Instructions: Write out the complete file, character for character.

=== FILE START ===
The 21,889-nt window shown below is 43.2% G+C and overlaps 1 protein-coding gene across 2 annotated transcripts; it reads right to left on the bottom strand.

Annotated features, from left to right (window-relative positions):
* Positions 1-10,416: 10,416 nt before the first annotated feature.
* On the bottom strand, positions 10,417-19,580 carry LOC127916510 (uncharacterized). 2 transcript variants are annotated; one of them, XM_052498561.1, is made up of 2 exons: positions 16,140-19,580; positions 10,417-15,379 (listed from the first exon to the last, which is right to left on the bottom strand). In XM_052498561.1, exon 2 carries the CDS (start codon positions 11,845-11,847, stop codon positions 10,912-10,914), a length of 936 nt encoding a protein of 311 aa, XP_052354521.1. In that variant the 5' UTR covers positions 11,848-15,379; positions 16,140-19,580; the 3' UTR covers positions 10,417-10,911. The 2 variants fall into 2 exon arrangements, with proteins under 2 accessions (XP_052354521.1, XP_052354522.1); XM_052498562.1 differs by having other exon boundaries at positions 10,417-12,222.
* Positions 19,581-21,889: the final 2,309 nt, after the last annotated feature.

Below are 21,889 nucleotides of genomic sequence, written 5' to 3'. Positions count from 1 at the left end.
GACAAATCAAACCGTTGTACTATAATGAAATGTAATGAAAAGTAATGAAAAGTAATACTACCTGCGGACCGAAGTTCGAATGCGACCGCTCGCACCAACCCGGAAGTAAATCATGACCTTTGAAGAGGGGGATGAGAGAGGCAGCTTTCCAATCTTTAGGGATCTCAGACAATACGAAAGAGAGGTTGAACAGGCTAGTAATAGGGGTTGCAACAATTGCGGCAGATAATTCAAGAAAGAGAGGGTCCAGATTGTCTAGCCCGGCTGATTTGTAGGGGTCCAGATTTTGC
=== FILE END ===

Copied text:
The 21,889-nt window shown below is 43.2% G+C and overlaps 1 protein-coding gene across 2 annotated transcripts; it reads right to left on the bottom strand.

Annotated features, from left to right (window-relative positions):
* Positions 1-10,416: 10,416 nt before the first annotated feature.
* On the bottom strand, positions 10,417-19,580 carry LOC127916510 (uncharacterized). 2 transcript variants are annotated; one of them, XM_052498561.1, is made up of 2 exons: positions 16,140-19,580; positions 10,417-15,379 (listed from the first exon to the last, which is right to left on the bottom strand). In XM_052498561.1, exon 2 carries the CDS (start codon positions 11,845-11,847, stop codon positions 10,912-10,914), a length of 936 nt encoding a protein of 311 aa, XP_052354521.1. In that variant the 5' UTR covers positions 11,848-15,379; positions 16,140-19,580; the 3' UTR covers positions 10,417-10,911. The 2 variants fall into 2 exon arrangements, with proteins under 2 accessions (XP_052354521.1, XP_052354522.1); XM_052498562.1 differs by having other exon boundaries at positions 10,417-12,222.
* Positions 19,581-21,889: the final 2,309 nt, after the last annotated feature.

Below are 21,889 nucleotides of genomic sequence, written 5' to 3'. Positions count from 1 at the left end.
GACAAATCAAACCGTTGTACTATAATGAAATGTAATGAAAAGTAATGAAAAGTAATACTACCTGCGGACCGAAGTTCGAATGCGACCGCTCGCACCAACCCGGAAGTAAATCATGACCTTTGAAGAGGGGGATGAGAGAGGCAGCTTTCCAATCTTTAGGGATCTCAGACAATACGAAAGAGAGGTTGAACAGGCTAGTAATAGGGGTTGCAACAATTGCGGCAGATAATTCAAGAAAGAGAGGGTCCAGATTGTCTAGCCCGGCTGATTTGTAGGGGTCCAGATTTTGC